Second, it is a common practice in Vajrayana Buddhism (which includes most forms of Tibetan Buddhism, as well as many found in Mongolia) for the bodies of well-known teachers to be entombed sitting in lotus position, and preserved in salt. Indeed, most of the past Dalai Lamas have been preserved in this way, and can be seen to this day in the Potala Palace in Lhasa. It would not be unusual for a respected Vajrayana teacher to be buried in this way.

So where has all this “not dead—just meditating” stuff come from?

“There are no Zombie Lamas,” said Lama Surya Das, a Western-born Tibetan lama who has written several bestselling books on contemporary spirituality. “These aren’t just superstitions from the old world—that this person is immortal in his mummy-body. The point is that this monk was an enlightened meditation master who approached death consciously and with intention, who died in meditation, in posture, sitting up.”

“There are no Zombie Lamas.”

Following death, Surya Das explained, is the traditional period of tukdam, in which the body is biologically dead but the mind may or may not be. “Tuk means ‘Buddha-mind,’ and dam means ‘one with.’ So tukdam is absorption in the Buddha-mind. Tukdam starts when death occurs, and remains for some time—a few days, a week or two at the most. Eventually, the body slumps, and starts decaying, and it’s packed in salt and preserved.”

Most likely, this process is what took place in the case of the Mongolian monk. He entered a state of deep meditation, died, and then resided in the post-death tukdam state before being preserved.

I asked Surya Das—who I’ve known for many years and who, perhaps uniquely among certified Tibetan lamas, speaks with a strong Brooklyn accent and peppers his speech with jokes—what the purpose of such a bizarre practice might be.

For the dying person, Surya Das explained, the point is “to practice the teachings, point the way, model another way of being and of conscious dying and transitioning, and thus … benefit all beings, especially his followers.” In other words, it’s one final act of teaching: showing how powerful contemplative practice can be, how it is possible to meditate even on one’s final breath.

Lama Surya Das
Lama Surya Das

And for the community, Surya Das drew an analogy to preserving “the bones and relics of the great Catholic saints.” Essentially, he said, “people have traditionally believed that physical remains embody or carry some of the spiritual essence and blessings of the original saintly or sagely holy person. … So the body was left, as the master died that way, intentionally and purposefully seated in meditation, even after his tukdam was complete and the signs of physical death manifested more vividly.”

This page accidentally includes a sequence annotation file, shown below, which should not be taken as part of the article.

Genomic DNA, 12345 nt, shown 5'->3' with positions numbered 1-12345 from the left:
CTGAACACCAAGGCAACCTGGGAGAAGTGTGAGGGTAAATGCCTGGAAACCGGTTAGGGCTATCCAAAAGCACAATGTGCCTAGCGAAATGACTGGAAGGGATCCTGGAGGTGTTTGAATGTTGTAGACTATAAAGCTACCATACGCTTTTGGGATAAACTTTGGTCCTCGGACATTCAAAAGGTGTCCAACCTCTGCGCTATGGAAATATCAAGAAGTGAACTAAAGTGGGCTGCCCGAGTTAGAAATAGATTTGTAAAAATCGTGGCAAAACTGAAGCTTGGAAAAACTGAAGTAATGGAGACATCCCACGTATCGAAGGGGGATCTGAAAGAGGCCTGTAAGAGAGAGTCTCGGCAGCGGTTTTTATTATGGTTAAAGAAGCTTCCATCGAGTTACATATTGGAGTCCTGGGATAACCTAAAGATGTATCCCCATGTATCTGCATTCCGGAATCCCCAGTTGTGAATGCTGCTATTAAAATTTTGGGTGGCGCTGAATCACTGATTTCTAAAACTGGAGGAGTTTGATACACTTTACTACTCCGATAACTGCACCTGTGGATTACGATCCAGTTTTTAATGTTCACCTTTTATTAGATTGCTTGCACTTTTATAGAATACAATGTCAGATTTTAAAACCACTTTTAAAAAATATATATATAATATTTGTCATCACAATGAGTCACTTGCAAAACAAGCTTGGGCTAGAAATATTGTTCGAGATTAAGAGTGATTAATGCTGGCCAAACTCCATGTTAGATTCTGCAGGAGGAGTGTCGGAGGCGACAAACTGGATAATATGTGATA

Nor are such practices only maintained in the steppes of Mongolia. Amazingly, Lama Surya Das said that he most recently witnessed a tukdam right in New York City, in the summer of 2014, when the widow of a famous lama passed away, “and sat in tukdam for ten days to two weeks,” while various rituals were performed.

In a nice touch, this all took place at a Buddhist center on West 16th Street, just a couple of blocks from The Daily Beast’s office.

Kenneth Folk, a well-known American Buddhist meditation teacher, had a somewhat more cynical view of the media coverage. “We in the West are often fascinated by Eastern thought, especially Buddhism, and many of us have fallen in love with the image of the Tibetan monk,” he said. The exaggeration in Western media is part and parcel of an orientalist fascination with “those wonderful cave-dwelling ascetics.”

For contemporary teachers like Folk, the real question is the opposite: “What are the real nuggets of Buddhist thought and practice that stick around even after we let go of magical thinking?”

This was Surya Das’s point as well. “This is not about zombies—although what is a zombie, really? Does it refer to the

walking dead, or walking around in this world without a heart or soul? That is the real question.”

And to that, a 200-year-old mummy provides no answers.